September 15, 2015

The race gap in science knowledge

SPOILER ALERT: If you haven’t already done so, test yourself with our new Science Knowledge Quiz.

Science Knowledge Varies by Race, EthnicityThere is a significant gap in knowledge about scientific concepts along racial and ethnic lines in the U.S., according to a new Pew Research Center report released last week.

When asked a series of 12 science-related questions, whites, on average, fared better than blacks or Hispanics. While the average number of questions whites answer correctly is 8.4, for Hispanics that number is lower – 7.1 – and drops to 5.9 for blacks. (There were not enough Asian respondents in the sample to be broken out into a separate analysis.)

Our latest findings are consistent with previous Pew Research surveys and with data from the General Social Survey (GSS) conducted by the National Opinion Research Center. These differences tend to span multiple scientific disciplines, from life and earth sciences to physics and energy-related questions.

But why is this? Research suggests there might be several factors at play, and they often are interconnected. Educational attainment – such as the different shares of blacks and whites to have college degrees – may be one. Another issue might relate to the underrepresentation of blacks and Hispanics in the STEM (science, technology, engineering and mathematics) workforce. And access to science information may also play a role in how well people cultivate an understanding of the subject.

Our report finds that, overall, Americans with more formal education fare better on science-related questions. Whites are more likely than blacks and Hispanics to hold a bachelor’s or advanced degree and whites also make up a larger share of science and engineering bachelor’s degree recipients. Some 63% of science and engineering degrees awarded in 2011 went to white students, compared with roughly 10% to Hispanics and 9% to blacks, according to a report by the National Science Board.

But there’s evidence that differences among racial and ethnic groups are seen at the elementary and high school level, too. Although achievement test gaps have narrowed somewhat over time, in general, black and Hispanic students continue to perform lower than whites and Asians on standardized tests. For example, among eighth graders, the average science score on the 2011 National Assessment of Educational Progress test was 152. Blacks’ and Hispanics’ average scores are lower, 129 and 137, while whites (163) and Asians and Pacific Islanders (159) fared better than the national average. According to another report, black and Hispanic high school students also are less likely than whites or Asians to take advanced science courses.

Mark Berends, a sociology professor at the University of Notre Dame, said if performance gaps persist throughout students’ academic careers, it follows that you could see disparities persist in higher education, employment and knowledge of certain subjects. Berends also explained that parents’ comfort level with science may influence how much interest a child shows in the subject. “A parent’s education level and familiarity with scientific subjects help bring kids’ imagination to life,” he said.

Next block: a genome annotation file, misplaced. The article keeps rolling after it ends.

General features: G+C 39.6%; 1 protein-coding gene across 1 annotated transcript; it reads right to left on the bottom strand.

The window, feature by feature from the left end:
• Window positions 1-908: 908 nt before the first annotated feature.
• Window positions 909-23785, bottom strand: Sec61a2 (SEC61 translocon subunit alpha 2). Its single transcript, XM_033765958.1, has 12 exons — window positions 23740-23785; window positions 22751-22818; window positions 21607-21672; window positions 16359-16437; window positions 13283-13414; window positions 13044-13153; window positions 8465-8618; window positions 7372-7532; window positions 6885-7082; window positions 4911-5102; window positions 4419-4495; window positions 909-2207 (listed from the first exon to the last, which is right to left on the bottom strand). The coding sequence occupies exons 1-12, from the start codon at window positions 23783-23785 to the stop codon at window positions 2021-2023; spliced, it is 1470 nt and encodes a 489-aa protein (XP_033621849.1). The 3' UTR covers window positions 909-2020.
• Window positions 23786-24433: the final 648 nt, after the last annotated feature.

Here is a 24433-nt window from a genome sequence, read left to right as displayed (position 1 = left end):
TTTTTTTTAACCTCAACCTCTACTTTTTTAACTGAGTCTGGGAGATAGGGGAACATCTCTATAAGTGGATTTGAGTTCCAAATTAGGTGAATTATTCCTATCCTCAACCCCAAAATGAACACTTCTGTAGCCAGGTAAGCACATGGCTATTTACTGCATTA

Another related factor may be that blacks and Hispanics are less likely to work in scientific fields. That might mean they have less exposure to scientific research and information. Historically, the fields of science, technology, engineering and mathematics have been predominately white and male and there is considerable effort in recent years to create initiatives encouraging a more diverse STEM workforce.

Cheryl Leggon, associate professor in the School of Public Policy at Georgia Institute of Technology, believes that this lack of diversity may influence blacks’ and Hispanics’ interest in science and science careers. “If we see someone that looks like us, then it does have an impact on us, in terms of our interest,” Leggon said. Greater diversity in these fields may give blacks and Hispanics a sense that a career in science could be a viable option for them, she said.

Even with efforts to improve diversity in STEM fields, blacks and Hispanics are consistently underrepresented. According to a 2013 U.S. Census Bureau report, blacks made up 11% of the total workforce in 2011, yet they only occupied 6% of STEM jobs. A similar pattern is seen with Hispanics, who make up 15% of the overall labor force, but held 7% of jobs related to STEM fields.

The census report also found that whites and Asians are overrepresented in the STEM workforce when compared with their total workforce populations. About two-thirds (67%) of the total workforce was white in 2011, but whites made up a higher share of STEM employees, at 71%. For Asians, the difference is larger: 15% of STEM workers were Asian, compared with 6% of the overall workforce.

Eric Plutzer, a political science professor at the Pennsylvania State University, said one factor is the “complex relationship between science and the African-American community.” Plutzer, who wrote about racial gaps in attitudes about science, explained that the legacy of the Tuskegee and Henrietta Lacks experiments are often in the background when it comes to African Americans’ confidence in science professionals and institutions. His analysis of GSS survey data found that while 45% of white adults express a great deal of confidence in the people running the scientific community, that share falls to 31% for blacks.

Lower literacy rates among black and Hispanic adults may also contribute to the ability to correctly answer science knowledge questions. These groups’ relatively low participation rates in clinical trials could be another factor that affects familiarity with scientific issues, while cultural dynamics, including language barriers, also may contribute to disparities in science knowledge.